I see that I’m still on the email list that Harry Collins is using for discussion of SEE: Studies of Expertise and Experience and there has been some discussion of the relation between impressive mastery of chess and first language possession. Collins summarises his own conclusions thus:
The insight is that the deep nature of the expertise of the five-year-old language learner in respect of his/her natural language is the same as the deep nature of the expertise of the chess grand-master in respect of chess. I had always taken this to be pretty obvious but the discussion … has made me wonder if, rather, it is an insight! If the Dreyfuses say something different this would merely add a frisson.
Another tempting direction is to make a distinction (already made within SEE) between expertise and experience. Thus, I would be inclined to take the expertise of a reasonable human chess player (cf computer chess which is a different thing), and a grand master, to be pretty similar in a ‘deep’ way and to differ in that the grand master has much more experience. That means the grand master can draw on many more potentially analogous previously experienced positions during play. The expertise lies in the ability to spot what is a good or reasonable analogy and what is not -- that is the really hard part to understand; the experience lies in the number of analogies that can be drawn in.
I do wonder whether this is the right way to think of the role of experience. The problem is that it seems to confuse what might be constitutive of an ability and a hypothesis about how it might come about. That is, Collins here advances a claim about the dependence of expertise on experience which is plausible but is merely a hypothesis (then again as a social scientist, he’s in that business). Perhaps a developing master, lacking the experience of a plodding jobbing chess player, might not have had such experience but still be able to draw on many more potentially analogous positions during play? (Of course in speculating thus I am ignoring Gladwell’s famous 10,000 hour figure. But I assume we are still trying to get right the concept or concepts of tacit knowledge.)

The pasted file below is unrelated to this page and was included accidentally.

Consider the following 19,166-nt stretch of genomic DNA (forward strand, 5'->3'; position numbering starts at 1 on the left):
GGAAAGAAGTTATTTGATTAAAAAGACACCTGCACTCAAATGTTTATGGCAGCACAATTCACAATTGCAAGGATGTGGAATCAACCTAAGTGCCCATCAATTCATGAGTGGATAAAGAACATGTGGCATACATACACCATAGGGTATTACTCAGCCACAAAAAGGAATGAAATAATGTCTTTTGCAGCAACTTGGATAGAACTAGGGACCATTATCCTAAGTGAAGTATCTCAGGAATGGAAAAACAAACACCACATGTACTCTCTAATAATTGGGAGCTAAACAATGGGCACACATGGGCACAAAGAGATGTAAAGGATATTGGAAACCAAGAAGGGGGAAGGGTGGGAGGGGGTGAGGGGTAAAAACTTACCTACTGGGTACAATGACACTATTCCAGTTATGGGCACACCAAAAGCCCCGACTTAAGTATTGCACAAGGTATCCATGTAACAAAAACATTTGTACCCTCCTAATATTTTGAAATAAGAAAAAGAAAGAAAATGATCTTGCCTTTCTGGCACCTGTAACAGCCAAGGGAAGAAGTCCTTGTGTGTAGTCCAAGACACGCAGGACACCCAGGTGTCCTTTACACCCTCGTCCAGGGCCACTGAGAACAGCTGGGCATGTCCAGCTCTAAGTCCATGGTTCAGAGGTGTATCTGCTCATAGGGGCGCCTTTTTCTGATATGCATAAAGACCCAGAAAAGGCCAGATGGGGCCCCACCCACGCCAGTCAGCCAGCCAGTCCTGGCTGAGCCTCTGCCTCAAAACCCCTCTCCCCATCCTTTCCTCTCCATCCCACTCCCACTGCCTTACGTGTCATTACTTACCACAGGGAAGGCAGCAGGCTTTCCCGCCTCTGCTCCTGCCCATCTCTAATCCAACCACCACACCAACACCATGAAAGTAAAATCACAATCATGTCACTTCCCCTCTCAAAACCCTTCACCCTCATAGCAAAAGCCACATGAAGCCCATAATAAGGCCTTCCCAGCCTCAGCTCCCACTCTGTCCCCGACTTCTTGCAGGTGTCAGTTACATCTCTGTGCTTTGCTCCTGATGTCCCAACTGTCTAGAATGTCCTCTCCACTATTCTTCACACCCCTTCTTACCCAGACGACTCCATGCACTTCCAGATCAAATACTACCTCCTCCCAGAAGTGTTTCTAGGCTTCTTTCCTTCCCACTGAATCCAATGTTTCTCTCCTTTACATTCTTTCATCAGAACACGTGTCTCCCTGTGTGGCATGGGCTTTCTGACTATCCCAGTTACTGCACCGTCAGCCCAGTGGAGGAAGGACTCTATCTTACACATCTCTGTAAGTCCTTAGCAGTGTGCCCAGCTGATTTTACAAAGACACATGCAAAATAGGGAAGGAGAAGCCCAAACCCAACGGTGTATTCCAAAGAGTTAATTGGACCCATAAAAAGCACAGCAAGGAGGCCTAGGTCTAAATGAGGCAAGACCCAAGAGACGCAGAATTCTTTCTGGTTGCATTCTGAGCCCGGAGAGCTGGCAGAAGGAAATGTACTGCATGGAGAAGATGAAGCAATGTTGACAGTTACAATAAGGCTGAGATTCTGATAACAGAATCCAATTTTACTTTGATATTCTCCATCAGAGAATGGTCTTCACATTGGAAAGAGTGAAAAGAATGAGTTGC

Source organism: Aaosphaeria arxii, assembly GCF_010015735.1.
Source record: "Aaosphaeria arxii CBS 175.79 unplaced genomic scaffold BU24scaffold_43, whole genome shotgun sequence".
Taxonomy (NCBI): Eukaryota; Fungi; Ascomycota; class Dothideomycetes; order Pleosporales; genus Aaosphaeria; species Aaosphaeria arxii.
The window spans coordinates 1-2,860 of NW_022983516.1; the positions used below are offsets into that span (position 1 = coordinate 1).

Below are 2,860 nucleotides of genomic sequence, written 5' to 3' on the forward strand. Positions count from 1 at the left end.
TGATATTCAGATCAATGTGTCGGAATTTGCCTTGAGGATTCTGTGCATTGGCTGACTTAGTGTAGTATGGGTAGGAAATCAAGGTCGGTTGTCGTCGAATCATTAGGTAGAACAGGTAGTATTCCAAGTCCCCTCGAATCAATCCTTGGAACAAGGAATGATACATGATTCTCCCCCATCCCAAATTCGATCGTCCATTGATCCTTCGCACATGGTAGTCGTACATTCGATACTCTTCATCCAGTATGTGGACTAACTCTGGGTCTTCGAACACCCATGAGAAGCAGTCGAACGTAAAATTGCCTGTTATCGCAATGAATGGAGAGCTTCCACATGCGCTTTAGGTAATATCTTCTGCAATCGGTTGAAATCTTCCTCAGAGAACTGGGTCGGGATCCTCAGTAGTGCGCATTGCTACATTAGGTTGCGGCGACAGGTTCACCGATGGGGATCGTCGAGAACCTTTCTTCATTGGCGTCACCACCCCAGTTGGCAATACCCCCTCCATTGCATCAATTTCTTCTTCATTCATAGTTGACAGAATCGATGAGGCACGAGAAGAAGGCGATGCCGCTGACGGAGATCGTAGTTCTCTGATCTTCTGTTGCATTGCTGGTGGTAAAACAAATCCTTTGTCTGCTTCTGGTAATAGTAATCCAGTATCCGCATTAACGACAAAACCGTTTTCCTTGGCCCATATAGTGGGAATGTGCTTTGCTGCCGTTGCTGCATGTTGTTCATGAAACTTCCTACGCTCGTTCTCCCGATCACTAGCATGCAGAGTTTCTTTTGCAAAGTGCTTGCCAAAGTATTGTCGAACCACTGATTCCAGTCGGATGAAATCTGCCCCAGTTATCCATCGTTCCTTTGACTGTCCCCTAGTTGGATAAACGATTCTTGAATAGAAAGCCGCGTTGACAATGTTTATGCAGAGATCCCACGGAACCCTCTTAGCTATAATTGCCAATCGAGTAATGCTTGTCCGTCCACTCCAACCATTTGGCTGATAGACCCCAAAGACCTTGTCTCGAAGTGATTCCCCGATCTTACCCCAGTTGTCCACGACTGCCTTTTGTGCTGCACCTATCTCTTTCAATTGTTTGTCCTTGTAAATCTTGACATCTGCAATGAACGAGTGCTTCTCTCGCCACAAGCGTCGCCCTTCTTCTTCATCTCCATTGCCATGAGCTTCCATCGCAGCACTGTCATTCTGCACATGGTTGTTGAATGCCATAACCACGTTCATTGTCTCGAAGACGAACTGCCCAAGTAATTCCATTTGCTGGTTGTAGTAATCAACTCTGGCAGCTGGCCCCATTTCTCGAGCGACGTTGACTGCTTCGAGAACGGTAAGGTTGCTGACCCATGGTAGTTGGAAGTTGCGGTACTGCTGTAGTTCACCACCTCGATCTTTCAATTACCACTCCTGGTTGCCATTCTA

So here’s a suggestion for a different way to think of tacit knowledge and experience. For tacit knowledge to count as knowledge it must have an appropriate kind of content (at the very least; that is not yet to distinguish it from a tacit analogue of mere belief). But for it to be tacit, it must resist some form of explicit codification. And perhaps now we can invoke experience – not as a causal hypothesis about expertise – but as partially constitutive of that expertise. To be very good at chess is to be able to see that a particular dynamic configuration will be aggressive, or defensive, or confusing or whatever. But the configurations may be articulated demonstratively – to those with eyes to see relevant similarity and difference – as ‘Like this!’ and ‘This!’ and ‘More like this!’ even when, although the exact configuration of each so gestured could be captured in a notation, what formed the kinds in question resist summary in any How to Play Chess book.